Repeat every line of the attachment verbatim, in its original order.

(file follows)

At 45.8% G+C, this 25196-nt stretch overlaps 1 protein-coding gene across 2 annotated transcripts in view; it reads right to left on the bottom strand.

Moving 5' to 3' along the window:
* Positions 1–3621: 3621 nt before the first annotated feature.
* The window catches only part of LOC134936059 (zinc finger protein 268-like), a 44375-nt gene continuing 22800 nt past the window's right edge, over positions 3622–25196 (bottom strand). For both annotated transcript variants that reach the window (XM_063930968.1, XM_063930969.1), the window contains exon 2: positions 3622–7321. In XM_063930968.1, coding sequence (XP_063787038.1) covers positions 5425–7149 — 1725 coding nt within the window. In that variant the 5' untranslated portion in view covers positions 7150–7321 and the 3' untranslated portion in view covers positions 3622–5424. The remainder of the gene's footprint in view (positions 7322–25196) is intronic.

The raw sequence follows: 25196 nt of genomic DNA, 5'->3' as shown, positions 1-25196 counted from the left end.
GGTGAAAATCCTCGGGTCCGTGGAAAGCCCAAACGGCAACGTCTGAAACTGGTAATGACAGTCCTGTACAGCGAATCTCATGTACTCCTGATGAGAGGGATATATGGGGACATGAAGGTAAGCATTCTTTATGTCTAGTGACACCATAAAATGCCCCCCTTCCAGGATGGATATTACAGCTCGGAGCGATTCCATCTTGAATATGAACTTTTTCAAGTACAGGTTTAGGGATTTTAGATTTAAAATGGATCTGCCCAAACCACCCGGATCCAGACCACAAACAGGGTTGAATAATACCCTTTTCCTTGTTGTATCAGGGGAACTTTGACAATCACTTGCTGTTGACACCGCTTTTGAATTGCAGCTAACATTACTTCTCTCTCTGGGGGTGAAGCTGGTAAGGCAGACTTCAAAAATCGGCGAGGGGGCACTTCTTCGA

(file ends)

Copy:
At 45.8% G+C, this 25196-nt stretch overlaps 1 protein-coding gene across 2 annotated transcripts in view; it reads right to left on the bottom strand.

Moving 5' to 3' along the window:
* Positions 1–3621: 3621 nt before the first annotated feature.
* The window catches only part of LOC134936059 (zinc finger protein 268-like), a 44375-nt gene continuing 22800 nt past the window's right edge, over positions 3622–25196 (bottom strand). For both annotated transcript variants that reach the window (XM_063930968.1, XM_063930969.1), the window contains exon 2: positions 3622–7321. In XM_063930968.1, coding sequence (XP_063787038.1) covers positions 5425–7149 — 1725 coding nt within the window. In that variant the 5' untranslated portion in view covers positions 7150–7321 and the 3' untranslated portion in view covers positions 3622–5424. The remainder of the gene's footprint in view (positions 7322–25196) is intronic.

The raw sequence follows: 25196 nt of genomic DNA, 5'->3' as shown, positions 1-25196 counted from the left end.
GGTGAAAATCCTCGGGTCCGTGGAAAGCCCAAACGGCAACGTCTGAAACTGGTAATGACAGTCCTGTACAGCGAATCTCATGTACTCCTGATGAGAGGGATATATGGGGACATGAAGGTAAGCATTCTTTATGTCTAGTGACACCATAAAATGCCCCCCTTCCAGGATGGATATTACAGCTCGGAGCGATTCCATCTTGAATATGAACTTTTTCAAGTACAGGTTTAGGGATTTTAGATTTAAAATGGATCTGCCCAAACCACCCGGATCCAGACCACAAACAGGGTTGAATAATACCCTTTTCCTTGTTGTATCAGGGGAACTTTGACAATCACTTGCTGTTGACACCGCTTTTGAATTGCAGCTAACATTACTTCTCTCTCTGGGGGTGAAGCTGGTAAGGCAGACTTCAAAAATCGGCGAGGGGGCACTTCTTCGA